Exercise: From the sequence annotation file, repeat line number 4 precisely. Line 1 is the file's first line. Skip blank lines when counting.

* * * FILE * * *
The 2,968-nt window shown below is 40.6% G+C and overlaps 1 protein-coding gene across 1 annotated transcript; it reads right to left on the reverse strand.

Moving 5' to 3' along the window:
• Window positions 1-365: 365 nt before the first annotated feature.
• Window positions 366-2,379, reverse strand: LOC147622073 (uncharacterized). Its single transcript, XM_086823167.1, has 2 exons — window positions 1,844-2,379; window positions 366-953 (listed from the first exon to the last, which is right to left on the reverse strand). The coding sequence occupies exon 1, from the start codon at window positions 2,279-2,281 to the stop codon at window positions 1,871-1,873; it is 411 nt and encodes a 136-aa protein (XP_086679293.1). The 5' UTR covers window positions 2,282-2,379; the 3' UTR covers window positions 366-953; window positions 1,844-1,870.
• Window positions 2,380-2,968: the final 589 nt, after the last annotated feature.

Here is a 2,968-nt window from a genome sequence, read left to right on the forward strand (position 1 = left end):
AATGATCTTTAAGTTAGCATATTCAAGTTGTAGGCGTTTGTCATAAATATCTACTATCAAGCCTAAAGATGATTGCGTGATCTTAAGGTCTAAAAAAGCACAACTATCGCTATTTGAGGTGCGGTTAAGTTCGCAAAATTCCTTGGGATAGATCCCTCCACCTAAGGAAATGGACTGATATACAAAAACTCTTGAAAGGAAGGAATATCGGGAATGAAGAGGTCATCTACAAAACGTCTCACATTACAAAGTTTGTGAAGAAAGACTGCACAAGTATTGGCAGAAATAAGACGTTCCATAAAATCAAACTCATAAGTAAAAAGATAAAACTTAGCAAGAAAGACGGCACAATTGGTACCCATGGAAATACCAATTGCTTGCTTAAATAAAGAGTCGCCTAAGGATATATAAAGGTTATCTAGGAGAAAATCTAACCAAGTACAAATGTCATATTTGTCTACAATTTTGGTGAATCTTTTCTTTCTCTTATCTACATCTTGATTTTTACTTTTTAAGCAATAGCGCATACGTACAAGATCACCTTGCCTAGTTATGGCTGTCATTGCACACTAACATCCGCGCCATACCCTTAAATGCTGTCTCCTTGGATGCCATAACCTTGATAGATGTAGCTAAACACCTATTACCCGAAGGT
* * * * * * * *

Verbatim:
• Window positions 366-2,379, reverse strand: LOC147622073 (uncharacterized). Its single transcript, XM_086823167.1, has 2 exons — window positions 1,844-2,379; window positions 366-953 (listed from the first exon to the last, which is right to left on the reverse strand). The coding sequence occupies exon 1, from the start codon at window positions 2,279-2,281 to the stop codon at window positions 1,871-1,873; it is 411 nt and encodes a 136-aa protein (XP_086679293.1). The 5' UTR covers window positions 2,282-2,379; the 3' UTR covers window positions 366-953; window positions 1,844-1,870.